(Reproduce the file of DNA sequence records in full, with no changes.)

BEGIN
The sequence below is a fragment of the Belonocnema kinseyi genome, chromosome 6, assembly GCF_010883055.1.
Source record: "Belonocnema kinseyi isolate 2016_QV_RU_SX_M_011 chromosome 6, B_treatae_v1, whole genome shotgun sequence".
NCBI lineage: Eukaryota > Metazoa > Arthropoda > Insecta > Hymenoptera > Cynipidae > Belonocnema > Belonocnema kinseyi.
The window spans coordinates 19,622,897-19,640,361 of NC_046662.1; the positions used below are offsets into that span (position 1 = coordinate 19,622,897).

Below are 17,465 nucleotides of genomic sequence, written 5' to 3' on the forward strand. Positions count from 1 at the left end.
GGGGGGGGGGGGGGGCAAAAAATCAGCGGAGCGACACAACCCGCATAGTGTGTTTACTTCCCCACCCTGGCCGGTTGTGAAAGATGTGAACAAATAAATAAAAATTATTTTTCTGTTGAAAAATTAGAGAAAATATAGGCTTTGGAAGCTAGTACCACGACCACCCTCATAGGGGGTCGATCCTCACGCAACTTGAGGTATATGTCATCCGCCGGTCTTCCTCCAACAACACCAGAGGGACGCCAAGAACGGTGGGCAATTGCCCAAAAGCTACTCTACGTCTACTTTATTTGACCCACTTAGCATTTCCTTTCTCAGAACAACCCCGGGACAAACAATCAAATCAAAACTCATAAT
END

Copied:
The sequence below is a fragment of the Belonocnema kinseyi genome, chromosome 6, assembly GCF_010883055.1.
Source record: "Belonocnema kinseyi isolate 2016_QV_RU_SX_M_011 chromosome 6, B_treatae_v1, whole genome shotgun sequence".
NCBI lineage: Eukaryota > Metazoa > Arthropoda > Insecta > Hymenoptera > Cynipidae > Belonocnema > Belonocnema kinseyi.
The window spans coordinates 19,622,897-19,640,361 of NC_046662.1; the positions used below are offsets into that span (position 1 = coordinate 19,622,897).

Below are 17,465 nucleotides of genomic sequence, written 5' to 3' on the forward strand. Positions count from 1 at the left end.
GGGGGGGGGGGGGGGCAAAAAATCAGCGGAGCGACACAACCCGCATAGTGTGTTTACTTCCCCACCCTGGCCGGTTGTGAAAGATGTGAACAAATAAATAAAAATTATTTTTCTGTTGAAAAATTAGAGAAAATATAGGCTTTGGAAGCTAGTACCACGACCACCCTCATAGGGGGTCGATCCTCACGCAACTTGAGGTATATGTCATCCGCCGGTCTTCCTCCAACAACACCAGAGGGACGCCAAGAACGGTGGGCAATTGCCCAAAAGCTACTCTACGTCTACTTTATTTGACCCACTTAGCATTTCCTTTCTCAGAACAACCCCGGGACAAACAATCAAATCAAAACTCATAAT